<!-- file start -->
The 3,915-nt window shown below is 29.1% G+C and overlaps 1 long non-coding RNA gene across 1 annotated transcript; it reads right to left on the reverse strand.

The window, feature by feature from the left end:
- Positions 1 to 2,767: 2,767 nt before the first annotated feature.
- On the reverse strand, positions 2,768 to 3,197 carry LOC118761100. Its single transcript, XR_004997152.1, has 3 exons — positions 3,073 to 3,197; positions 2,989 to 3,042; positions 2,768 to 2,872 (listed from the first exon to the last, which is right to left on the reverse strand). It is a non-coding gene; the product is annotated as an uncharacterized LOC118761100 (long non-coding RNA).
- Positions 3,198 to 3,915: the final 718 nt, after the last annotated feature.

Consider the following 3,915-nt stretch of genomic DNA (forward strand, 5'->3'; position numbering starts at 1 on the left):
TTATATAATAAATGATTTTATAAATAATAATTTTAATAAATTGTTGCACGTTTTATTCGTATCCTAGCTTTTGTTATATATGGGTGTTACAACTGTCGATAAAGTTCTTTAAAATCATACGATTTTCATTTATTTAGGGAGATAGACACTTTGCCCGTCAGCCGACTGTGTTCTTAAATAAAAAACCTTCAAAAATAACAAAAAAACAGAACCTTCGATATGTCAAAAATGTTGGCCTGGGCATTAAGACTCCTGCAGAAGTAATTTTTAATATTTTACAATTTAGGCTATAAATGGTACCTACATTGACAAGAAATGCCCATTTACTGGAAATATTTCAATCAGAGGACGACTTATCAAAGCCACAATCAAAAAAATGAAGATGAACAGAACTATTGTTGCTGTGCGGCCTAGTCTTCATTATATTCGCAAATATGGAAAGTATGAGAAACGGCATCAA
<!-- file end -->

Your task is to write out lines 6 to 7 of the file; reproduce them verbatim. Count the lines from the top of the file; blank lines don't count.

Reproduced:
Consider the following 3,915-nt stretch of genomic DNA (forward strand, 5'->3'; position numbering starts at 1 on the left):
TTATATAATAAATGATTTTATAAATAATAATTTTAATAAATTGTTGCACGTTTTATTCGTATCCTAGCTTTTGTTATATATGGGTGTTACAACTGTCGATAAAGTTCTTTAAAATCATACGATTTTCATTTATTTAGGGAGATAGACACTTTGCCCGTCAGCCGACTGTGTTCTTAAATAAAAAACCTTCAAAAATAACAAAAAAACAGAACCTTCGATATGTCAAAAATGTTGGCCTGGGCATTAAGACTCCTGCAGAAGTAATTTTTAATATTTTACAATTTAGGCTATAAATGGTACCTACATTGACAAGAAATGCCCATTTACTGGAAATATTTCAATCAGAGGACGACTTATCAAAGCCACAATCAAAAAAATGAAGATGAACAGAACTATTGTTGCTGTGCGGCCTAGTCTTCATTATATTCGCAAATATGGAAAGTATGAGAAACGGCATCAA